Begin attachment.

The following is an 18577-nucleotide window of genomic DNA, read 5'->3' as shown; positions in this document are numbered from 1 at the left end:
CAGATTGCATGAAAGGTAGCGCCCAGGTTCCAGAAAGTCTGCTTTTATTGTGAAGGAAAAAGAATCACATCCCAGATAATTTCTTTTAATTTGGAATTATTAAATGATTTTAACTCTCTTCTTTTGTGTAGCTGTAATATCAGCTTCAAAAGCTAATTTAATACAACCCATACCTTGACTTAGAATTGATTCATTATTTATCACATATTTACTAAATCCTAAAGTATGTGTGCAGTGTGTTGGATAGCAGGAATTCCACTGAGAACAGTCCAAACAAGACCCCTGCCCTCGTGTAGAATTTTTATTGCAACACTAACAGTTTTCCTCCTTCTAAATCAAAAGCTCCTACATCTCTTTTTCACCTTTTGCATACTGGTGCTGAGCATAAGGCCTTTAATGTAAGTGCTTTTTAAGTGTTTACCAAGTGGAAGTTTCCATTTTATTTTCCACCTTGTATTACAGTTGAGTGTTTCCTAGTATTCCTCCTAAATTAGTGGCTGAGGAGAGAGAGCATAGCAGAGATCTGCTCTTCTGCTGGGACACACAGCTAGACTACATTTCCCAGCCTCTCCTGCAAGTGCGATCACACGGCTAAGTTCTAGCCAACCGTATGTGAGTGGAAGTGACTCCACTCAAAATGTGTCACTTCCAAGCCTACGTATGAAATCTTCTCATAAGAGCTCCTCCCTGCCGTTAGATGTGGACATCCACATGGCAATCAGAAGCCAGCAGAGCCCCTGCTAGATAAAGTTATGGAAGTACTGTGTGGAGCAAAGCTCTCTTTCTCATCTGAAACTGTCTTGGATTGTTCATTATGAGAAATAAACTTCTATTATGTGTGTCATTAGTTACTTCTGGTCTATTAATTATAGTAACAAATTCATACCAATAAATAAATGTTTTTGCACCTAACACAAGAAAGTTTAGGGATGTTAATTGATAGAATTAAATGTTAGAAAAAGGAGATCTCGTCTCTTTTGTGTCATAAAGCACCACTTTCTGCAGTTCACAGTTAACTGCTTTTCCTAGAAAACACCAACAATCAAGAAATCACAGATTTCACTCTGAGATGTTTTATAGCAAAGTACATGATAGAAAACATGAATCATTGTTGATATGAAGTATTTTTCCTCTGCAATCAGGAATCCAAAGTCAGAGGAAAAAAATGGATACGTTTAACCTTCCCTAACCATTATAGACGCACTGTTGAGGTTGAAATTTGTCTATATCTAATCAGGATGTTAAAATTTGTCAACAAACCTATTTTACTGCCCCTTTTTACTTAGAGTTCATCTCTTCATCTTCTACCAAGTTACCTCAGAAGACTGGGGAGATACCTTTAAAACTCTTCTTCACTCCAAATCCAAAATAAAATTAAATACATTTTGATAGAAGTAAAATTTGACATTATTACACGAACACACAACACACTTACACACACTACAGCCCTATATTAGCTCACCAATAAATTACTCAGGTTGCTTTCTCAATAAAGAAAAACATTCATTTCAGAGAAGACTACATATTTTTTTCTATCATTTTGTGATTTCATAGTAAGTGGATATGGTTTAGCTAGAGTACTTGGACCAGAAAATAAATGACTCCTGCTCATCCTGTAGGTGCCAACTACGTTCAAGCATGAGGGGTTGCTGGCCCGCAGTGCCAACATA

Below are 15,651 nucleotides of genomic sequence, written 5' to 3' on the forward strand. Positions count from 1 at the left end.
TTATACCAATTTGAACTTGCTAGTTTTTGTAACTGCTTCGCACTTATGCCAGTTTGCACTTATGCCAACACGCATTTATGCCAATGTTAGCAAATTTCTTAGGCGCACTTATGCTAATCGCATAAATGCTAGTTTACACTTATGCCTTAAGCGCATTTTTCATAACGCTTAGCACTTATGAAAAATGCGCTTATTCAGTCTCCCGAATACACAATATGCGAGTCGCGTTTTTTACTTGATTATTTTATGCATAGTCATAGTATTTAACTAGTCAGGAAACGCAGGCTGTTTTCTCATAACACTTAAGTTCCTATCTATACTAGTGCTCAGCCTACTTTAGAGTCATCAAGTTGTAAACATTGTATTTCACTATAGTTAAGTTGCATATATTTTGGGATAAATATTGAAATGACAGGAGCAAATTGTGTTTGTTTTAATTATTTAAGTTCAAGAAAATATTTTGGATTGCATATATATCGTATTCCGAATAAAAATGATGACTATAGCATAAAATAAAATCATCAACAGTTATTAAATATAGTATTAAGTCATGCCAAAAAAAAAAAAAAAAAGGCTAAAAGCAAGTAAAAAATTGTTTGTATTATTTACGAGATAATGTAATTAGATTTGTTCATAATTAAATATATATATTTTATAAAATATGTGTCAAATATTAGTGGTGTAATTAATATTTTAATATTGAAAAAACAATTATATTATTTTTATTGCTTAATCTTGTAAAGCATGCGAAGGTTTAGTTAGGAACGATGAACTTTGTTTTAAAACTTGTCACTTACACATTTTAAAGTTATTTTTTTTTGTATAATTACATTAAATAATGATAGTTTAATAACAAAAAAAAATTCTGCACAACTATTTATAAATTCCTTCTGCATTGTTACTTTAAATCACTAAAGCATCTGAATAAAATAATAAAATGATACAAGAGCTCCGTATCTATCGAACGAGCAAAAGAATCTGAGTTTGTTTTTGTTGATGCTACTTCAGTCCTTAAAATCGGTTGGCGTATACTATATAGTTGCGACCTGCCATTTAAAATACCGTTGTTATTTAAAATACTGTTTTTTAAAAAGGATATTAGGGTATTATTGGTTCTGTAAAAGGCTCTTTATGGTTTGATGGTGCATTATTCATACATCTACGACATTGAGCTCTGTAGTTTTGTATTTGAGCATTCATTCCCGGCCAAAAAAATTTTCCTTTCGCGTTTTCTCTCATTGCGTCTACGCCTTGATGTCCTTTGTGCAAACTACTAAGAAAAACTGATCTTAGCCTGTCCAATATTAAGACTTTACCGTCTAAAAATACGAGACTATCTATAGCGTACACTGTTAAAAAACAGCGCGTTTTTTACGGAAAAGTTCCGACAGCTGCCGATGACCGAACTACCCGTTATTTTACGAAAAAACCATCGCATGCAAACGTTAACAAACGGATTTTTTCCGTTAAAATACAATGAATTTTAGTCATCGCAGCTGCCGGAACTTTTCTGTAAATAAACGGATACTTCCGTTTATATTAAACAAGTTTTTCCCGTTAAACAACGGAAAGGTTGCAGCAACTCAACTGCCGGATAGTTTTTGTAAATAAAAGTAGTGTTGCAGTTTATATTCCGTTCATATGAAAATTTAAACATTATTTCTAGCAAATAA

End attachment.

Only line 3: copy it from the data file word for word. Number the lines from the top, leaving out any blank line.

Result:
Below are 15,651 nucleotides of genomic sequence, written 5' to 3' on the forward strand. Positions count from 1 at the left end.